When Courtney Love met the Times’s Eric Wilson last Thursday at the Mercer Hotel, presumably with the knowledge that he was planning to write something about her, she confessed that she was “slightly drunk,” spilled a martini everywhere, and then sent him up to her room to wait for her. While he was there, he did what any self-respecting reporter would do short of helping himself to the mini-bar: he snooped.
I noticed the following things: There were two full-size rolling racks packed with designer clothes, a pile of jewelry from Hollister, a shopping bag from Lululemon, a pack of Marlboro Gold cigarettes, fashion magazines, a guitar, faxes from Grazia, three wilting bouquets of peonies and roses, a nondisclosure contract, chocolates from Vosges and a neatly stacked pile of books with titles like “Talking the Winner’s Way,” “100 Words Every Word Lover Should Know,” “Getting Even,” “How to Instantly Connect With Anyone” and “What to Say to Get Your Way.”
Let’s be honest: does this not sound exactly like where you’d want to wake up every morning? Maybe minus the Hollister jewelry, perhaps, but hey, maybe it was a gift. Anyway, after waiting for Courtney for about an hour, Wilson saw her nude.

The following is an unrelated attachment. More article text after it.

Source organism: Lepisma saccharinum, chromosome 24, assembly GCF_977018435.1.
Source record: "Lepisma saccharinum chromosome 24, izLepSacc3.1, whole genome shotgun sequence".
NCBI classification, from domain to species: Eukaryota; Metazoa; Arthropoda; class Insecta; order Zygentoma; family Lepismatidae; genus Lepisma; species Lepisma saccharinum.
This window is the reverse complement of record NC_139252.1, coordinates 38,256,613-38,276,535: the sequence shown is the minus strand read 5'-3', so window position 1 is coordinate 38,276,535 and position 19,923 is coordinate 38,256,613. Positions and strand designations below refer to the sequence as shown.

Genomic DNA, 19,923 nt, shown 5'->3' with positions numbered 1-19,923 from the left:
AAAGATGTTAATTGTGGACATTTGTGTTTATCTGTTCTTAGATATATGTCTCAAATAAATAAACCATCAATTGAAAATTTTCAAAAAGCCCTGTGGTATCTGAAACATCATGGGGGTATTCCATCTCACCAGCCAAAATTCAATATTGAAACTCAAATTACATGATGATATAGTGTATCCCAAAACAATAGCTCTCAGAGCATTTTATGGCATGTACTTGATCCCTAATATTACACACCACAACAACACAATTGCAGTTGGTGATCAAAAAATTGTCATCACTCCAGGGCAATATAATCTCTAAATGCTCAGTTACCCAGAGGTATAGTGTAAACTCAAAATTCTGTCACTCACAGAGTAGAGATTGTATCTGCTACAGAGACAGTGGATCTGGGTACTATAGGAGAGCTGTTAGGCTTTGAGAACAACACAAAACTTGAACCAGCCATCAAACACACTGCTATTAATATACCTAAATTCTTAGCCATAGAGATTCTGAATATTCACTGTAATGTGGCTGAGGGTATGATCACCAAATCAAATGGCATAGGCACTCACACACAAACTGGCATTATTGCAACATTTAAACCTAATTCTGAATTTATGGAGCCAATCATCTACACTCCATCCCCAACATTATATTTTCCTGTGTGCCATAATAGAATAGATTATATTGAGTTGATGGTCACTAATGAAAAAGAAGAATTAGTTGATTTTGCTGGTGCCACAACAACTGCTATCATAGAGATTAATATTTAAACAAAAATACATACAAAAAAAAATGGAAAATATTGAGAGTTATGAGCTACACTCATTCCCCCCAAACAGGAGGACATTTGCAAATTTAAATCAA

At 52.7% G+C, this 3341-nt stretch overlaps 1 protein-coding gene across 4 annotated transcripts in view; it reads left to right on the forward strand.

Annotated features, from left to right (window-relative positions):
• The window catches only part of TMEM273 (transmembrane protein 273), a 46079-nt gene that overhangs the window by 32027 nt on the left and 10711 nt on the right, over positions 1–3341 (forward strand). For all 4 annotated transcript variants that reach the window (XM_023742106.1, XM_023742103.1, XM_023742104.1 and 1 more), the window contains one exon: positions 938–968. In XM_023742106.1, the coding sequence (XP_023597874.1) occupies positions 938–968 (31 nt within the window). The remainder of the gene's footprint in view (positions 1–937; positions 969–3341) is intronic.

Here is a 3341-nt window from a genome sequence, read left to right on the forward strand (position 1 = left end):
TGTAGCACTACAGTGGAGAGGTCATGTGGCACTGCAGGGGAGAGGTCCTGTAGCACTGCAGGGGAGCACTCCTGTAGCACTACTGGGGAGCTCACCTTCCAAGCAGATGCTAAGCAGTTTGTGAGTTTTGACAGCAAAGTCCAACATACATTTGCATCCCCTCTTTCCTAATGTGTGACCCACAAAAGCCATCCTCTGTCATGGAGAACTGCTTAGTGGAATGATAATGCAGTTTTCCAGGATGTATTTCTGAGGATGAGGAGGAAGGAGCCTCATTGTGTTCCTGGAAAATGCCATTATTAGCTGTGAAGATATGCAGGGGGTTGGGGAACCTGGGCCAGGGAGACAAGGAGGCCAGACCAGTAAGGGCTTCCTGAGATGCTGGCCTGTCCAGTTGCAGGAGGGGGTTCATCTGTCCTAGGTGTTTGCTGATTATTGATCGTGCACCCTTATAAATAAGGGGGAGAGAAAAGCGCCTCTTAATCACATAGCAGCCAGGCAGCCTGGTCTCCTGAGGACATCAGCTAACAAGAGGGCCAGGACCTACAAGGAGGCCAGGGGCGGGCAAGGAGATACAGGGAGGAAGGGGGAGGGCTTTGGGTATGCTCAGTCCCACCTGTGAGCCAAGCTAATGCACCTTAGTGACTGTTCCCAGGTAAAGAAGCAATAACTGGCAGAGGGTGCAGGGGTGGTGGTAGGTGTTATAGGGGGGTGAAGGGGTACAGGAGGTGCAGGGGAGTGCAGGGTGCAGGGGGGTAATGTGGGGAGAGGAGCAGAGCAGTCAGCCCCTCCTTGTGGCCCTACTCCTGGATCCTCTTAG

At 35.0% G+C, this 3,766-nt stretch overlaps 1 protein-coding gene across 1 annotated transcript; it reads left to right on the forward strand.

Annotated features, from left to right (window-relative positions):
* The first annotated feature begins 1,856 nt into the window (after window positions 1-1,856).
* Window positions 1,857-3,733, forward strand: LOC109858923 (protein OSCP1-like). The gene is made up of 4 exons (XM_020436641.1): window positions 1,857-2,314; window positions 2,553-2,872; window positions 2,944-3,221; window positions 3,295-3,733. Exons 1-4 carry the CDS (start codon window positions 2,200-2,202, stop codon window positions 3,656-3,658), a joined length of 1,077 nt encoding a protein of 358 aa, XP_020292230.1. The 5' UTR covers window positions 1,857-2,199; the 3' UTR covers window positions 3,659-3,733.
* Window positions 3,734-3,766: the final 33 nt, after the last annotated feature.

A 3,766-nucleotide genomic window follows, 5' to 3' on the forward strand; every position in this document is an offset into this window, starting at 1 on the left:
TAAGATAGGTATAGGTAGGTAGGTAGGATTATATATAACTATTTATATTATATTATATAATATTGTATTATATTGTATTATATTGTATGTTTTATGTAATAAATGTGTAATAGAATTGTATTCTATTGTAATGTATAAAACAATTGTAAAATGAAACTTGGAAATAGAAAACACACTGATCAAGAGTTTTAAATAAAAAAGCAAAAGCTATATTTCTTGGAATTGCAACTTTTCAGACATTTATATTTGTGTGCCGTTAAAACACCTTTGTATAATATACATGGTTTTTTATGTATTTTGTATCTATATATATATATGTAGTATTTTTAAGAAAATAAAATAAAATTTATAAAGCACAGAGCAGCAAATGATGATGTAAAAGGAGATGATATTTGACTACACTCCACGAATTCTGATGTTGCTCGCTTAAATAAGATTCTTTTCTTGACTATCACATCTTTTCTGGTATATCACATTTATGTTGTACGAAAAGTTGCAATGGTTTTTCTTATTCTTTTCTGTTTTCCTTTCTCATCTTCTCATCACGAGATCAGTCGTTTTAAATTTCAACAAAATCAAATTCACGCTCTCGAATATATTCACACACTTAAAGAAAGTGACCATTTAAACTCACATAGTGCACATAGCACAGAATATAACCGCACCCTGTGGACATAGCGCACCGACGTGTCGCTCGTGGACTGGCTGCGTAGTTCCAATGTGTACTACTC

Shortly after 8 p.m., Ms. Love burst into the room with the Marchesa dress slung on one arm and the noted German Neo-Expressionist artist Anselm Kiefer on the other. She was entirely naked and leaning on Mr. Kiefer for support. She made one lap around the room, walking in front of a photographer, an assistant, a hairstylist and me. She pulled over her head a transparent lace dress that covered up nothing, and demanded my assistance — “Not you,” she said to Mr. Kiefer, who was bent over trying to help her — to stuff her feet into a pair of black Givenchy heels that were zipped up the back and tied with delicate laces in the front. Then she applied a slash of red lipstick in the vicinity of her mouth.
But, lest you think she’s one of those girls, rest assured she does make sure to wear panties before going out.
“Just a minute,” Ms. Love said, as she pushed her feet, shoes and all, through a pair of pink knickers that she said cost $4,000.
Despite all of this, which is hugely entertaining on paper and probably was even more so in person, Wilson is also emphasizes that Love is capable of pulling her act together, as he experienced two weeks prior to the Mercer Hotel incident:
Our conversation stretched on for more than five hours, during which time Ms. Love demonstrated, as is widely acknowledged, a keen intelligence and a remarkable understanding of the fashion industry, both about its history and the way things work today. She came across as calm, funny and well read. She barely smoked, and was excited about the possibilities she sees before her as she finalizes a lease on a town house in the West Village, even expressing hope that her 18-year-old daughter, who was granted legal emancipation in 2009, will return to her.
And in the end, how could we ever judge someone who unabashedly eats “wakeup cupcakes”?
At one point, she took me upstairs to her room to show me some clothes. The bed was unmade, and there was an overflowing ashtray on the night stand next to five prescription bottles and some junk food. “These are my wakeup cupcakes, some anti-depressants and a cellphone book,” she said without embarrassment.